State opens registration for free pesticide disposal
AUGUSTA, Maine — This October, the Maine Department of Agriculture, Conservation and Forestry’s Board of Pesticides Control will team up with the Maine Department of Environmental Protection to help Mainers dispose of unusable and waste pesticides.
The Obsolete Pesticides Collection Program, jointly sponsored by the BPC and DEP and funded through pesticide product registration fees, has kept more than 99 tons of pesticides out of the waste stream since its start in 1982.
This free annual program is open to homeowners, family-owned farms and greenhouses. Collections will occur at four sites: Presque Isle, Bangor, Augusta, and Portland. Participants must pre-register by Sept. 29, 2017. Drop-ins are not permitted.
Workers will take the collected chemicals to out-of-state disposal facilities licensed by the federal Environmental Protection Agency, where they will be incinerated or reprocessed.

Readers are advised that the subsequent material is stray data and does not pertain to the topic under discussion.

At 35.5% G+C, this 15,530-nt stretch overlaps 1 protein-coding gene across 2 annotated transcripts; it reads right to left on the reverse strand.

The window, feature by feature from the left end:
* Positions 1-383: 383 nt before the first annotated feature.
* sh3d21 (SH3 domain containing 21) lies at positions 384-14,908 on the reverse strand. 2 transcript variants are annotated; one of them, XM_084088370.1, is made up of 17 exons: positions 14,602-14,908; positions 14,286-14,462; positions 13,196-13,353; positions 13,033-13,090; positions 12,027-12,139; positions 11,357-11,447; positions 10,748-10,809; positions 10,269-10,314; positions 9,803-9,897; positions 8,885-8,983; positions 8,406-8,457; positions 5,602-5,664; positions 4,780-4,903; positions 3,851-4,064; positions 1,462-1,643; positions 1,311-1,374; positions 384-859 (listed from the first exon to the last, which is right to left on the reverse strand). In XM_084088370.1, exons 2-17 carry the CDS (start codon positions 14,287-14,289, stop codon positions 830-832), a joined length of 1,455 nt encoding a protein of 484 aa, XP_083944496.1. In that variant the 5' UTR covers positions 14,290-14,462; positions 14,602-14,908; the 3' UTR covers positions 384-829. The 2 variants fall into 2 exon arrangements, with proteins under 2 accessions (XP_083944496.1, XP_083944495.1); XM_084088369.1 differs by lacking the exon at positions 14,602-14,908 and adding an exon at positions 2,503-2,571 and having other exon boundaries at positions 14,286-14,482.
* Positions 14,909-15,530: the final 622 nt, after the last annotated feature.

DACF Commissioner Walt Whitcomb encourages Mainers to seize this free opportunity for pesticide disposal. “This program provides essential protection of the public, wildlife and environment,” he said.
“Pesticides thrown in the trash or poured down the drain contaminate drinking water and cause environmental damage,” said Whitcomb. “I urge people storing these products to contact the BPC and register as soon as possible for the October program.”
Pesticides may become unusable due to age, freezing or evaporation, or because their legal registration changes. The term “pesticides” includes not only insecticides, but also herbicides, fungicides and rodenticides. Past participants in the program have reported finding obsolete pesticides in barns of inherited properties, garages of newly purchased homes and other unexpected places.
“Providing Maine residents with a free and easy solution to properly dispose of pesticides gives everyone an opportunity to make a positive impact on our environment and public health,” said Paul Mercer, DEP Commissioner.
“This is an opportunity for Mainers to dispose of unusable pesticides properly and at no expense,” said Gov. Paul R. LePage. “Through consolidated collections at four central locations and the use of in-house resources and expertise, disposal costs are reduced to about $2 per pound.”
To register, get details, and learn important information about the temporary storage and transportation of obsolete pesticides, go to the BPC Web site at thinkfirstspraylast.org , or call 207-287-2731.